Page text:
- Open Access
IgE is associated with exacerbations and lung function decline in COPD
Respiratory Research volume 23, Article number: 1 (2022)
Both allergen-specific IgE and total IgE in serum play a major role in asthma. However, the role of IgE in chronic obstructive pulmonary disease (COPD) is poorly understood. It was the aim of this study to systematically analyze the relationship between serum IgE levels and disease characteristics in large COPD cohorts.
COSYCONET is a comprehensively characterized cohort of patients with COPD: total IgE and IgE specific to common aeroallergens were measured in serum of 2280 patients, and related to clinical characteristics of the patients. WISDOM is another large COPD population (2477 patients): this database contains the information whether total IgE in serum was elevated (≥ 100 IU/l) or normal in patients with COPD.
Both in COSYCONET and WISDOM, total IgE was elevated (≥ 100 IU/l) in > 30% of the patients, higher in men than in women, and higher in currently than in not currently smoking men. In COSYCONET, total IgE was elevated in patients with a history of asthma and/or allergies. Men with at least one exacerbation in the last 12 months (50.6% of all men in COSYCONET) had higher median total IgE (71.3 IU/l) than men without exacerbations (48.3 IU/l): this difference was also observed in the subgroups of not currently smoking men and of men without a history of asthma. Surprisingly, a history of exacerbations did not impact on total IgE in women with COPD. Patients in the highest tertiles of total IgE (> 91.5 IU/ml, adjusted OR: 1.62, 95% CI 1.12–2.34) or allergen-specific IgE (> 0.19 IU/ml, adjusted OR: 2.15, 95% CI 1.32–3.51) were at risk of lung function decline (adjusted by: age, gender, body mass index, initial lung function, smoking status, history of asthma, history of allergy).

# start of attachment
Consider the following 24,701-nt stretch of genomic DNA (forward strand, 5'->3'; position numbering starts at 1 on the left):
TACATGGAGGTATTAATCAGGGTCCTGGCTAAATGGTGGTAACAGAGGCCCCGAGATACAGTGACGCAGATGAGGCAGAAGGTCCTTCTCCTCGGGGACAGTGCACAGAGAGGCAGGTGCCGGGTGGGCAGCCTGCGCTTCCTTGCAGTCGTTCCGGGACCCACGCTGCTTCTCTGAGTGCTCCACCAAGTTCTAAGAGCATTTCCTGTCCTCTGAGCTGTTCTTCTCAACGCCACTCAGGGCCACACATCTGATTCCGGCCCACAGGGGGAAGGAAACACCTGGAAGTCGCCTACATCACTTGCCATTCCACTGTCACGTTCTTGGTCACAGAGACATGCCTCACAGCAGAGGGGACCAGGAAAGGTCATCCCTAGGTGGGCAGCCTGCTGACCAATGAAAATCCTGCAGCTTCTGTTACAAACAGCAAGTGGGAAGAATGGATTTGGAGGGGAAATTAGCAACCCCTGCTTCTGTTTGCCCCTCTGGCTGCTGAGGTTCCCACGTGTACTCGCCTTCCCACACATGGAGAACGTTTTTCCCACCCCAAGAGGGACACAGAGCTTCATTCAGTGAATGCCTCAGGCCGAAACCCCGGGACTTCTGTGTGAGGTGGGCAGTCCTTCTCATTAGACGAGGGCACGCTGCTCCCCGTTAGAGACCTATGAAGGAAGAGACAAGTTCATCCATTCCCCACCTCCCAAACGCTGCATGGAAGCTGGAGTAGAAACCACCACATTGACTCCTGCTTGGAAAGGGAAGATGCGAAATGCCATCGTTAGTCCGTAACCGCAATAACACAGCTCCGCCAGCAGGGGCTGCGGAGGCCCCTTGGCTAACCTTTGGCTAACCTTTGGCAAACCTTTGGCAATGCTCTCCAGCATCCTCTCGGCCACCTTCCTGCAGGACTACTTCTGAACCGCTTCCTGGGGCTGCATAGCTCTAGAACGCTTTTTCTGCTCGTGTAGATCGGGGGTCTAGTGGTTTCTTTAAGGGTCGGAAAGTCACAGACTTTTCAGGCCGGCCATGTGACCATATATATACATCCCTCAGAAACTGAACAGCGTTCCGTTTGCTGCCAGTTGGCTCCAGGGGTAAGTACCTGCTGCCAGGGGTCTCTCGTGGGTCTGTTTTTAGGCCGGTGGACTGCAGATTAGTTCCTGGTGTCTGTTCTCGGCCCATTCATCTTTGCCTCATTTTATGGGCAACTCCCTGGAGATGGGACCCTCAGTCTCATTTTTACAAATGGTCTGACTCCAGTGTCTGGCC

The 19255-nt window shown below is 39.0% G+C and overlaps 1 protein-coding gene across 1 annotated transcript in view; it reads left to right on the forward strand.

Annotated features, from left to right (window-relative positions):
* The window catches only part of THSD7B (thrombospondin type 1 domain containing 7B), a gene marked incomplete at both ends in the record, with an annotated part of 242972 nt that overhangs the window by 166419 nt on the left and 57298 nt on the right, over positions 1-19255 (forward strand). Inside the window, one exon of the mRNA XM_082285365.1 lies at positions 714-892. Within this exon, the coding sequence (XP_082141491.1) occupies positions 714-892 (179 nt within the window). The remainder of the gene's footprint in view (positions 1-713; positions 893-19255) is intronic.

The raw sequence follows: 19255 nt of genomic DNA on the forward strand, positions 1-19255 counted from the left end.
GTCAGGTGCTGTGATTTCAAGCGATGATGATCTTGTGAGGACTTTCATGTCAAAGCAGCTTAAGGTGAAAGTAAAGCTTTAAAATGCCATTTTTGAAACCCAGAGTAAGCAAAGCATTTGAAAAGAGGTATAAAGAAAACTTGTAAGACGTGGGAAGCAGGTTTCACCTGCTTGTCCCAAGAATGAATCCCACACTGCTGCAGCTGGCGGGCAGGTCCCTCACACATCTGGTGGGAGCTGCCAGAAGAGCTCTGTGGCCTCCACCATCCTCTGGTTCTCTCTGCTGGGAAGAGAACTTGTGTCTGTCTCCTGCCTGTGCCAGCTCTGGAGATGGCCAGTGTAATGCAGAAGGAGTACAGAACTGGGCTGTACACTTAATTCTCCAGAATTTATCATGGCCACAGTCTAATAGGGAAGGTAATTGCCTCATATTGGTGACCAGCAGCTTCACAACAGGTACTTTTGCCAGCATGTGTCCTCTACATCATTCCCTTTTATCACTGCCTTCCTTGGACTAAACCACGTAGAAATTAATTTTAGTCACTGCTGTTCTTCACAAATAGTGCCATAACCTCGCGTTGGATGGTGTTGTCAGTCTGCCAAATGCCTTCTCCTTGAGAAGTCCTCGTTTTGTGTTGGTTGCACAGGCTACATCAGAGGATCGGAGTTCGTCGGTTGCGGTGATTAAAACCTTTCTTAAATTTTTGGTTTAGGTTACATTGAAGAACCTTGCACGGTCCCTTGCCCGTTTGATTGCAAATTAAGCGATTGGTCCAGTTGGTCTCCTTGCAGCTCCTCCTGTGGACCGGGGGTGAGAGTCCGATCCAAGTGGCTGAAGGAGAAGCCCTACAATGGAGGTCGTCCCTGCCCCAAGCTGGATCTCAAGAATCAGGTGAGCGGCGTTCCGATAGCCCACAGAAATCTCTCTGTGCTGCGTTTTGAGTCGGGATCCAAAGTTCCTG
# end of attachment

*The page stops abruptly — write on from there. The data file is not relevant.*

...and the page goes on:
These data suggest that IgE may play a role in specific COPD subgroups. Clinical trials using antibodies targeting the IgE pathway (such as omalizumab), especially in men with recurrent exacerbations and elevated serum IgE, could elucidate potential therapeutic implications of our observations.
Allergen-specific Immunoglobulin E (IgE) is postulated to be a key driver of exacerbations in allergic asthma . Clinical trials supported this concept and led to the approval of the anti-IgE antibody omalizumab for the treatment of severe allergic asthma [2, 3]. In addition, several studies discovered a genuine role for total IgE in asthma, independent from allergen-specific IgE [4, 5]. Indeed, anti-IgE treatment was also effective in patients without evidence of allergies . Of note, anti-IgE treatment enhances antiviral immunity via a downregulation of the high-affinity IgE receptor (FcεRI) on plasmacytoid dendritic cells (pDCs) , resulting in a reduction of viral exacerbations in asthma [8, 9]. The strong correlation of the FcεRI expression on pDCs with total IgE in serum  supported the idea that total IgE in serum plays a genuine role in asthma, independent from allergen-specific IgE .
The finding that FcεRI is not only upregulated on pDCs in asthma, but also in COPD, led to the hypothesis that anti-IgE treatment might also reduce exacerbations in COPD . However, there is still little information on the role and significance of total IgE serum concentrations in COPD. Three small studies investigated the relationship between lung function and total serum IgE in COPD, but yielded conflicting results [12,13,14]. Larger studies and meta-analyses focussed on allergen-specific IgE and postulated that allergen-specific IgE antibodies might be biomarkers for COPD subtypes with asthma and/or atopy [15,16,17]. However, there is limited data on the relationship between total IgE concentrations in serum and typical clinical characteristics of patients with COPD, including airflow limitation, lung function decline and the occurrence of exacerbations. It was the aim of this analysis, therefore, to systematically explore this relationship in two large clinical COPD cohorts: COSYCONET and WISDOM [18,19,20].